By using a “simple-first” approach, front-end developers can create a healthier internet.

View the original article on JavaScript in Plain English

The last couple of years have not been pretty for the tech industry. With the average user growing more wary of how their online data is being used and more frustrated by disruptive online advertising, how can developers work to create a safer, more useful, and more ethical web in 2020?

Simplicity goes hand-in-hand with accessibility and privacy.

Consider the “share” button snippet provided by Facebook:

<!-- Load Facebook SDK for JavaScript -->
<div id="fb-root"></div>
<script>(function(d, s, id) {
  var js, fjs = d.getElementsByTagName(s)[0];
  if (d.getElementById(id)) return;
  js = d.createElement(s); js.id = id;
  js.src = "https://connect.facebook.net/en_US/sdk.js#xfbml=1&version=v3.0";
  fjs.parentNode.insertBefore(js, fjs);
}(document, 'script', 'facebook-jssdk'));</script>

<!-- Your share button code -->
<div class="fb-share-button"
  data-href="https://www.your-domain.com/your-page.html"
  data-layout="button_count">
</div>

This snippet downloads more than 200kb (60kb gzipped) worth of tracking scripts that make the page slower, gather private data about the user’s browsing habits, and contribute to the scourge of targeted ad campaigns that make the user experience worse. It will also not work if a user has JavaScript disabled or if the script fails to download.

Now consider a simpler solution to create the same functionality:

<a href="http://www.facebook.com/sharer.php?u=https://www.your-domain.com/your-page.html">
  Share This Link on Facebook
</a>

By using a humble html link, we not only protect the user’s privacy, but also make the page faster and more reliable.

Guidelines for the “simple-first” approach

  • Prioritize the user over the developer - The goal should be to get useful information to the user as efficiently as possible, even if it means utilizing fewer “cutting-edge” tools. JQuery, for example, is over 33kb minified and gzipped. Vanilla Javascript is slightly less concise but can be easily used to create the same functionality in most cases. Check out Go Make Things for vanilla JS tips.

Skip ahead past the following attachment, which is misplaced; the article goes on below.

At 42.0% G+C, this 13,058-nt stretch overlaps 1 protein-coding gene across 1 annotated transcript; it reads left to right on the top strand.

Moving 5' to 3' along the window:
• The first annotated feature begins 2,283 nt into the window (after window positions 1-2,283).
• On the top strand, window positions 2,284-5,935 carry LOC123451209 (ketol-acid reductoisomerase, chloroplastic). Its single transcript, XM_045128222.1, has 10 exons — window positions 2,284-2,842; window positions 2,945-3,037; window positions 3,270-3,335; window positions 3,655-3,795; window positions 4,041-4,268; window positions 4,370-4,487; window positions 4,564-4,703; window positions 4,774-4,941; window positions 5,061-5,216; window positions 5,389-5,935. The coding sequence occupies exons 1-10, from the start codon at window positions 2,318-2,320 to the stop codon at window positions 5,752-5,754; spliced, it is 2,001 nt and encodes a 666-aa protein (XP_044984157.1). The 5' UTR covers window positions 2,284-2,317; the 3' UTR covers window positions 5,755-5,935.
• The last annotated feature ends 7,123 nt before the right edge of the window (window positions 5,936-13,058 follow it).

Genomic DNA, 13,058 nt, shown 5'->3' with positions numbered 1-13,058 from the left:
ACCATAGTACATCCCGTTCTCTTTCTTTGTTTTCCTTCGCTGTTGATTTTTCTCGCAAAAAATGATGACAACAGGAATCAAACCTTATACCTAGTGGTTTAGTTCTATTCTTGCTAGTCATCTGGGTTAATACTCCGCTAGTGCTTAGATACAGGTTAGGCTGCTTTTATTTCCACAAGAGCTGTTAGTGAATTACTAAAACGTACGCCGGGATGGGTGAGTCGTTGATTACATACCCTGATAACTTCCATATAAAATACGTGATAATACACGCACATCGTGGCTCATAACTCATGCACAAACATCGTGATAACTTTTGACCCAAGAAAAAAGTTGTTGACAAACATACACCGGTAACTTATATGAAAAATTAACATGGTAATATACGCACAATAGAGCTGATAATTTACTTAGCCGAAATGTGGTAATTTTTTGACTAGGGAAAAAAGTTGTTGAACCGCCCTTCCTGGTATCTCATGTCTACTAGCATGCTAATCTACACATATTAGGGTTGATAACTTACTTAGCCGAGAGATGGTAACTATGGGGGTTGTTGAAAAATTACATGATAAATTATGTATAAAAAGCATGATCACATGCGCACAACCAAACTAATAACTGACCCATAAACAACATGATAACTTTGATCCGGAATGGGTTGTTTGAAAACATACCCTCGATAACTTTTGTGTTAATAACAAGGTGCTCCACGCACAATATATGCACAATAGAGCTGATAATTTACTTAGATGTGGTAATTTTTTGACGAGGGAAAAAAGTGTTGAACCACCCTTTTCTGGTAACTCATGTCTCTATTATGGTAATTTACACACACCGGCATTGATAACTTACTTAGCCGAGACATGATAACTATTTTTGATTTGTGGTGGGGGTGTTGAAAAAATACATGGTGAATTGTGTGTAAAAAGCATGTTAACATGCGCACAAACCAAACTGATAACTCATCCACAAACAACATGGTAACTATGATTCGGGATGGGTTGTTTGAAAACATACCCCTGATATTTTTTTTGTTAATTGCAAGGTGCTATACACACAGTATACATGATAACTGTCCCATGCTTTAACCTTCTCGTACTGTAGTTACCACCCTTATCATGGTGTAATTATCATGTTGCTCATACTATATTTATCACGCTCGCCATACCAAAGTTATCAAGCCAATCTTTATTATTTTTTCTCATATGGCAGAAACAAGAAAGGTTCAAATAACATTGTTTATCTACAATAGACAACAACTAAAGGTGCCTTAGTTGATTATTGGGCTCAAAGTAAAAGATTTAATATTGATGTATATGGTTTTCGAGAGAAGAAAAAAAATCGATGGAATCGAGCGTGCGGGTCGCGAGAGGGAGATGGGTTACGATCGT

• Use native browser functionality when possible - JavaScript frameworks like React and Vue offer a lot of useful features, but these should be carefully weighed against the features web browsers provide by default. The react-router package, for example, performs the same basic functionality as the navigation built into all web browsers while being more likely to cause usability issues in older versions. If there is a clear benefit to using a third-party package–by all means–use it. But first find out if the same functionality is possible using simple HTML, CSS, and vanilla JavaScript on the front end.

  • Only gather user data if you need it - Collecting usage data is important if you are trying to determine whether or not the goals of your content are being met. However, you can choose an analytics service that only gathers the data necessary to measure these goals. Google Analytics collects way more data than is needed to analyze traffic on the vast majority of websites, and its respect for user privacy is questionable. Try skipping JS-based analytics by using GoAccess to analyze your server logs, or use Matomo for a lighter analytics platform with a more responsible privacy policy. I address these options in more detail in a separate article.

  • Rethink advertising - Sites that use Google and Facebook’s advertising platforms end up being slow, bloated behemoths that are inaccessible to users who don’t have the latest gadgets. These scripts stalk users around the internet to establish eerily detailed advertising profiles. Luckily, there are more respectable advertising solutions like Codefund, as well as alternative methods of monetizing your content.

  • Use vetted third-party integrations - When possible, use third-party packages and APIs built by developers who share your interest in creating a better web.

Conclusion

Developers don’t always get the final say on all of these decisions, but if more of us advocate for a “simple-first” approach we can prove that engaging and successful web products can be created without sacrificing trust or accessibility.